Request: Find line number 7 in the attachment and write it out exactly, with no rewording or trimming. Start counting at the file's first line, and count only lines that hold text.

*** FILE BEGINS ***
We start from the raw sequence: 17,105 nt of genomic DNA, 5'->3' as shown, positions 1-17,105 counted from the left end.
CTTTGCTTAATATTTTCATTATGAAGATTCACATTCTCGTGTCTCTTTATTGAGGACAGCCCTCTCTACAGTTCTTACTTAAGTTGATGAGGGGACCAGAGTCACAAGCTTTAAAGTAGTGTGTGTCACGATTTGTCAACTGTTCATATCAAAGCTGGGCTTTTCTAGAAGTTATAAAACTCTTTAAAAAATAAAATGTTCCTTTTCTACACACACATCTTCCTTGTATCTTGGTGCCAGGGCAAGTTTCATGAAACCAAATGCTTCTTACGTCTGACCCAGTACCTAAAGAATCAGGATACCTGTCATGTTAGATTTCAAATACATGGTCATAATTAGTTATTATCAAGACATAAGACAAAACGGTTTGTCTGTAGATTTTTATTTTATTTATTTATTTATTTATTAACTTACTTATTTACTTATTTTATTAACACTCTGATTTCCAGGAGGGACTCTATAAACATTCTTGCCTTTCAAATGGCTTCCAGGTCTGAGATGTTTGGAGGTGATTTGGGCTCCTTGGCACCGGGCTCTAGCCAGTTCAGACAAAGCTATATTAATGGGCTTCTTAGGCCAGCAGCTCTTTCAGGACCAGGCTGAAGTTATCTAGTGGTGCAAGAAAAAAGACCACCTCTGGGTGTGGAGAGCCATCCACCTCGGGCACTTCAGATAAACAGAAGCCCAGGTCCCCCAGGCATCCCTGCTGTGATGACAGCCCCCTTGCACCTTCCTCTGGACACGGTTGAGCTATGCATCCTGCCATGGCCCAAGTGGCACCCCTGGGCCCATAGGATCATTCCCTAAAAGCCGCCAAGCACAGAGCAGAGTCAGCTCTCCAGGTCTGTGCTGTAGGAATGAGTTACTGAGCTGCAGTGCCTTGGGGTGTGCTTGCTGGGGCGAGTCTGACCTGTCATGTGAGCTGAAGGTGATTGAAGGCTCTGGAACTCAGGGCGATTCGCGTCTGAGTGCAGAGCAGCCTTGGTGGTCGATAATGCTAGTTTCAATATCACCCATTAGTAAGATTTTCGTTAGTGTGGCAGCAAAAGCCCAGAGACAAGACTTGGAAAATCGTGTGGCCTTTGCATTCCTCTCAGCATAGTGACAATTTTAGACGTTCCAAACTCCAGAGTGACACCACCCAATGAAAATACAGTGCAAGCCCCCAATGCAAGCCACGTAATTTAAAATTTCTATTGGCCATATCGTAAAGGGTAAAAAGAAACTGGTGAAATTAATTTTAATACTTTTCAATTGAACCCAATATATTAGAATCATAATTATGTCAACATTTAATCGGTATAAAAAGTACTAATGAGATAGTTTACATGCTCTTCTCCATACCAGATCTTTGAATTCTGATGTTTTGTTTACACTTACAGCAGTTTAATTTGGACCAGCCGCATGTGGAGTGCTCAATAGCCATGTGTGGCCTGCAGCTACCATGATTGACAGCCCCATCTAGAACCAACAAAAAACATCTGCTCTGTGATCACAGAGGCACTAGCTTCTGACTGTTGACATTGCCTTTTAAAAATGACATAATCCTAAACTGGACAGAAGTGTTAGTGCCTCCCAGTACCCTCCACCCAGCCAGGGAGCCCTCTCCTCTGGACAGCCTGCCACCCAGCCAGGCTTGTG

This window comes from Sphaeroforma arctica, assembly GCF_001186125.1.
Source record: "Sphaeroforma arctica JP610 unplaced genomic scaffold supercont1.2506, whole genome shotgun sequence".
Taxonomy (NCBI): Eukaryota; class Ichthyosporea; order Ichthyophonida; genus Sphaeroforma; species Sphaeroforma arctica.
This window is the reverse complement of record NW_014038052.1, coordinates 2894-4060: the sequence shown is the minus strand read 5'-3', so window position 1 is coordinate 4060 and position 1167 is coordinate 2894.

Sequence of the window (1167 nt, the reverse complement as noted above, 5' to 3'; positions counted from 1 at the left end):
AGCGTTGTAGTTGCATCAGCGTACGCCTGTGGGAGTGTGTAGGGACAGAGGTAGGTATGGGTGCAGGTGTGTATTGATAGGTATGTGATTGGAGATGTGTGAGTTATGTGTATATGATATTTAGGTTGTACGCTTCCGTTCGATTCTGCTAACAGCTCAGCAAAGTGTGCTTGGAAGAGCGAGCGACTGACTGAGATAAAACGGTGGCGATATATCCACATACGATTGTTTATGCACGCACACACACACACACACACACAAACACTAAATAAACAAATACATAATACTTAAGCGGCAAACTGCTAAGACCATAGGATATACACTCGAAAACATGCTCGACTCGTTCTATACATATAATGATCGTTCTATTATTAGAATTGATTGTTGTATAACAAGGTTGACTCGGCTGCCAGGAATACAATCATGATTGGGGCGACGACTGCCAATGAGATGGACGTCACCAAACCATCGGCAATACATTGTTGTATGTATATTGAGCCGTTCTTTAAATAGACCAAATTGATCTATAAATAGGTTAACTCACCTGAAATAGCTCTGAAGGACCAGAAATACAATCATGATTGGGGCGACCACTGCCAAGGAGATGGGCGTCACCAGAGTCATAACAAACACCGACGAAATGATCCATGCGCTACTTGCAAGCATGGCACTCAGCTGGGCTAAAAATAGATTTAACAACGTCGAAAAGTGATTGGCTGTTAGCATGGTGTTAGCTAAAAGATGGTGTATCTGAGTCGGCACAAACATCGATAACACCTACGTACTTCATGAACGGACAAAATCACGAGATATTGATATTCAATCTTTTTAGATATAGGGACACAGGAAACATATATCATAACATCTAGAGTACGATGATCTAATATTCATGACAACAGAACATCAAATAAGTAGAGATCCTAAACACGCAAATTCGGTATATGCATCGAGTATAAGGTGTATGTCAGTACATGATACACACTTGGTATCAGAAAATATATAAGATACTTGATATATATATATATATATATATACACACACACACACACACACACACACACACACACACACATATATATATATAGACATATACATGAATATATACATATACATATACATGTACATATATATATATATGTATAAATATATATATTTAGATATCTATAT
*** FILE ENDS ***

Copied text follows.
Sequence of the window (1167 nt, the reverse complement as noted above, 5' to 3'; positions counted from 1 at the left end):